The minimum predictability end-point depends on the predictability theory and its metric. If the theory is stochastic, intuition usually suggests that the uniform distribution has minimum predictability (all predictions over the distribution interval are equally likely). However, that intuition causes fatal problems with the ordinary theory of probability, and is one factor which led to the development of alternative theories, as described in Chapter 3.
Predictability of timeliness is paramount for real-time actions (and systems). One method to improve an action’s timeliness predictability is to give up some of the action’s timeliness if possible. That method increases the action’s latency so its time frame encompasses as many latency variations due to exigencies as feasible. In the static case, if the increased latency can be increased to extend over all the latency variations and is acceptable as a deadline, both timeliness and predictability of timeliness may then be deterministic (subject to the presumptions made).
The second method can be used conversely or in conjunction with the first method. Suppose that predictability of action timeliness in a dynamic real-time system is modeled stochastically (as it often—perhaps too often—is). Then it may be feasible to perform probability distribution function fitting to find one which provides the most satisfactory predictability for fixed or adjusted latencies of the action. Analogous techniques exist for other predictability theories, as discussed in Chapter 3.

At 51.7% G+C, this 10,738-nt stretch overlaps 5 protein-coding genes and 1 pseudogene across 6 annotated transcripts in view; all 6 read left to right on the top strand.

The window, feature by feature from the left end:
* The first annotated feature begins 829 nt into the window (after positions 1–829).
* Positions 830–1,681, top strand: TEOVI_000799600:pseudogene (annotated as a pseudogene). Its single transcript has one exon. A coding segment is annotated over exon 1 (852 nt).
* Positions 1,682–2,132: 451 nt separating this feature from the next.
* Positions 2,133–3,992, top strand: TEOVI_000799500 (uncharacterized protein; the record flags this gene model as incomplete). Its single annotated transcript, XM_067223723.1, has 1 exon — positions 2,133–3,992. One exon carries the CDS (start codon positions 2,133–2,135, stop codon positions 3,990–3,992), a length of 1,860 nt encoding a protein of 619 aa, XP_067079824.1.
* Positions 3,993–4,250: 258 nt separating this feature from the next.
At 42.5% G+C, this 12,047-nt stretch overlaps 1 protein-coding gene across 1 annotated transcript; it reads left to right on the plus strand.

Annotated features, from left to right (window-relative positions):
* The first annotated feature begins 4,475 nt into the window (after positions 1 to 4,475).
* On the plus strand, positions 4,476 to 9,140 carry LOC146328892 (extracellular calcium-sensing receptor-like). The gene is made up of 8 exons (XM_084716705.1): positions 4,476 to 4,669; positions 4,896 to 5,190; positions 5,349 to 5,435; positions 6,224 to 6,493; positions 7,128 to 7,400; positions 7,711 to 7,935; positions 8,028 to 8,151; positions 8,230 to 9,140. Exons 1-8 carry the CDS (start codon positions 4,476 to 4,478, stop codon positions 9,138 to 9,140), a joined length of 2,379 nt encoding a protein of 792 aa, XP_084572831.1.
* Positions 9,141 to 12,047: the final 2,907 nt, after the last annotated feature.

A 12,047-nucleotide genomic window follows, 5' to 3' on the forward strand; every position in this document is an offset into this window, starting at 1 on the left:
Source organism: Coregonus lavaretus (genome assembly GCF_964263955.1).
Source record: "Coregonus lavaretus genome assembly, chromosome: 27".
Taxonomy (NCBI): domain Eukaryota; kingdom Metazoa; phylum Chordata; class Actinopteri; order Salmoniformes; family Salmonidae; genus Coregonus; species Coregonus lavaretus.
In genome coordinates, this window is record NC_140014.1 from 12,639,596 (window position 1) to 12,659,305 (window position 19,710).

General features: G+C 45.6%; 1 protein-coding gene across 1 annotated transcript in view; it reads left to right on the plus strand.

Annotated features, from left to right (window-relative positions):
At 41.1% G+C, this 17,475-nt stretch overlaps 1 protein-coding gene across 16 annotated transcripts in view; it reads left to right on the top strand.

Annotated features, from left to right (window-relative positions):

Ideally, required or acceptably preferred action timeliness and predictability of action timeliness would be achieved by analytically based design and implementation. That might be possible with the special case of static real-time actions (and systems) based on suitably strong, and often unrealistic, presumptions. In the general case of dynamic real-time actions (and systems), intrinsic non-determinism makes closed form analytic expressions for exact design and implementation decisions either not be computationally feasible or not be known. Thus, heuristic solutions to feasible and acceptable satisfaction of timeliness and predictability of timeliness are necessary, and in certain cases can be as close to optimal as desired.
Timeliness and predictability of timeliness are independent in principle and usually in practice. Generally, they must be reasoned about methodologically if not formally to engineer trade-offs and compromises with one another in application- and situation- specific manners. For example, timeliness may be very satisfactory but only a specified percentage of the time; or timeliness may be a specified amount less satisfactory but consistently all of the time. Instances of the former are in the precisely defined (in Chapter 2) general case of soft real-time. Instances of the latter, where acceptably satisfactory means all actions with deadlines always meet their deadlines, are in the precisely defined (in Chapter 2) special case of hard real-time.
Because in general, action timeliness and predictability of timeliness are expanses and not binary, a framework is needed to define and communicate about principles for these two foundational (and other subsidiary) properties. That facilitates being able to reason as a scientific and engineering endeavor about them, to acceptably satisfy a dynamic application’s needs.